This sounds interesting. Matt Stover (and also Aaron Allston) wrote some of the only non-terrible Star Wars books (notably the novelization of Episode 3 which is so much better than the movie it's startling) so I'm curious to see what he can do when he's not playing in someone else's sandbox.

And speaking of recommendations, if you were ever interested in Star Wars and can still stand to read licensed fiction, read the Ep3 novelization.

twistedmentat
Nov 21, 2003

What's a war hero got to do to get some lubrication around here?



I bought and omnibus of the novelizations of the prequels to read on a trip years ago, and yea ep3 novelization is an actually great story. You get POVs that you wouldn't get in the film, like Dooku's during his duel.

Talking about Liscened sci fi, you can find some good Warhammer 40k books that function as good reads without knowing much of the setting. The obvious one is Gaunts Ghosts, which is basically something like Sharpe's or even Band of Brothers; stories of a tight knit group of fighting men with individual characters within that unit, plus adventure and action. Characters get wounded or even killed fairly regulaly, and the Ghosts find themselves in both big land battles and doing commando actions.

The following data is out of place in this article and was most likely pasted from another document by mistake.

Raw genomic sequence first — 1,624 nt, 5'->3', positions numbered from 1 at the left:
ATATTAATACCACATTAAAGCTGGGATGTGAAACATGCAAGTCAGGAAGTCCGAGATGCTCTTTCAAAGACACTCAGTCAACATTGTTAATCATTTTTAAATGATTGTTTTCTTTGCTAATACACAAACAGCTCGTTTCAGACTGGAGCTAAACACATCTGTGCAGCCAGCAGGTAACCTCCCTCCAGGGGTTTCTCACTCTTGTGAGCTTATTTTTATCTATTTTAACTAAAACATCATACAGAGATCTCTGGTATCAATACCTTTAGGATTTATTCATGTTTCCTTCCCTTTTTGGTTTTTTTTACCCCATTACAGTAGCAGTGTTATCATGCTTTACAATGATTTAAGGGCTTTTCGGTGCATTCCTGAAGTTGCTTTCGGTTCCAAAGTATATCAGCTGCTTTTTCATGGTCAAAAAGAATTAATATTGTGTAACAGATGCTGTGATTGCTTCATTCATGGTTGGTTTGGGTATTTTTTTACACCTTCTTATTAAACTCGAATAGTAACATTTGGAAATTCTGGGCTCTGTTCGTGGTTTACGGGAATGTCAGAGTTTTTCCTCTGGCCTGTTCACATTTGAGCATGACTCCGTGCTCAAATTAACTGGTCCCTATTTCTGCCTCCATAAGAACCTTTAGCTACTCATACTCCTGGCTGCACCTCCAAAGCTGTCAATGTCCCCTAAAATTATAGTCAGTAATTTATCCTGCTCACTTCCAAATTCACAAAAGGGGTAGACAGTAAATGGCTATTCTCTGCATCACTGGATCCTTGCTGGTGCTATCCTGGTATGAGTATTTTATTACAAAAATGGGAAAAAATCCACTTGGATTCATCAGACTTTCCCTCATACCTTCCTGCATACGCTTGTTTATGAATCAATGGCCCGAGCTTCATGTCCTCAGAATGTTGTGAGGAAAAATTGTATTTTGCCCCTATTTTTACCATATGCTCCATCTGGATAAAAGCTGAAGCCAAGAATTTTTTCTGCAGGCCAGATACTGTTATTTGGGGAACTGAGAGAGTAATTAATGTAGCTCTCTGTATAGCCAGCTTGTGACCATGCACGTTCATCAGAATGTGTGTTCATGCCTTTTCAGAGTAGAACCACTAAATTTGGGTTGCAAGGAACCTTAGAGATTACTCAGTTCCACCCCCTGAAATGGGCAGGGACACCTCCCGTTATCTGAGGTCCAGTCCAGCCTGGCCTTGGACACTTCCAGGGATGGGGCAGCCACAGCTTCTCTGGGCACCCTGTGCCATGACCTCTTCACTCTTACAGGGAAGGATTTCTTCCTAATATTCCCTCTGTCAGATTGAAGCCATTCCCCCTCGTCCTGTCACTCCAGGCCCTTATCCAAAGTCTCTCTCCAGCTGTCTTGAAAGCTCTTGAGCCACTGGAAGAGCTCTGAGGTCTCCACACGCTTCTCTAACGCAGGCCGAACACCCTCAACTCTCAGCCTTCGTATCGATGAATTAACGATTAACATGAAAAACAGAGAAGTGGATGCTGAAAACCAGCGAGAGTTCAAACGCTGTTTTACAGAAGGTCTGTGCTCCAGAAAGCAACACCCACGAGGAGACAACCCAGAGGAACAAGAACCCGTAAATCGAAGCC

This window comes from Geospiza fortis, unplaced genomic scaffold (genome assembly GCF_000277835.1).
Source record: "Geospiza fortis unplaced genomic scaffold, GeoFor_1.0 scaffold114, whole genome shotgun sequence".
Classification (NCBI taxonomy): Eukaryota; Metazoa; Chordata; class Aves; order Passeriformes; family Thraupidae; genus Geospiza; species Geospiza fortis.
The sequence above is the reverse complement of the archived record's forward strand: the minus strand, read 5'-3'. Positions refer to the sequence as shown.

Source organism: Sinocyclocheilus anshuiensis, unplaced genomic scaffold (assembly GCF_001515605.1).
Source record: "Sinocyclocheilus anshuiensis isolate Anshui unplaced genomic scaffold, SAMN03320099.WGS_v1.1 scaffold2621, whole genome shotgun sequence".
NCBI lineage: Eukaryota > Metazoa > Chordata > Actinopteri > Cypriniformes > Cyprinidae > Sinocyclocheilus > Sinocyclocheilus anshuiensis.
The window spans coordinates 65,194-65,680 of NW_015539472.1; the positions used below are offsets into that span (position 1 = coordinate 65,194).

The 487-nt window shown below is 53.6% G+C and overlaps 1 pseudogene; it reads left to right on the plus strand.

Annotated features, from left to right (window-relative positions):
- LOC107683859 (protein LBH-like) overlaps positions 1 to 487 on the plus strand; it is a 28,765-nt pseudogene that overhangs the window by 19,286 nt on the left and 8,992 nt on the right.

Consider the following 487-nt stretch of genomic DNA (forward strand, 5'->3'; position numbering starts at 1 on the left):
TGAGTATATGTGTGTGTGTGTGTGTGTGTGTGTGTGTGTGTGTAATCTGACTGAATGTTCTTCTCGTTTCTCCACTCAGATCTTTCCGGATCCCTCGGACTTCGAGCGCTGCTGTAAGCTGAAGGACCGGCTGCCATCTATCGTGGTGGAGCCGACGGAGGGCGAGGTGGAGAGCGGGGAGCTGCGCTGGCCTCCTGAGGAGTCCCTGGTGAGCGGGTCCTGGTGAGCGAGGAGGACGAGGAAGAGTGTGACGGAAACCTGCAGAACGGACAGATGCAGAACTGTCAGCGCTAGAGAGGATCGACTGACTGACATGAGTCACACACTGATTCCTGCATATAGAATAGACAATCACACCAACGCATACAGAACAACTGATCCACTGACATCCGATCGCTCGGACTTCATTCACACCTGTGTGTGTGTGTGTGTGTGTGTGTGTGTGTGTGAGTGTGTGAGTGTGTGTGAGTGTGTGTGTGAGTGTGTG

A lot of people will say the Eisenhorn books are the better, but i think the first Ravenor book is the best of his Inquisitor books. It's an mystery, and investigation around a sci-fi drug that gives you visions that you become addicted to. The third book goes a little off the rails, but the first almost feels self contained.

I'd not recommend diving into the Horus Hersey novels if you just want to read the books, if only because there is a million of them and honestly, most outside of the initial story arc are either pointless or just not good

bitterandtwisted
Sep 4, 2006





The Three Body Problem trilogy is the best sci fi story I've read in recent years. If you want a very different take on what it means to be part of a galactic community of sentient lifeforms, I hugely recommend it.

vvv
Idk if it's a spoiler so much as the central cocept, but I suppose it's not revealed until quite late in book 1 so ok

bitterandtwisted fucked around with this message at 22:29 on Sep 20, 2020

Greg12
Apr 22, 2020


bitterandtwisted posted:

The Three Body Problem trilogy is the best sci fi story I've read in recent years. If you want a very different take on ... , I hugely recommend it.

SPOILER

edit: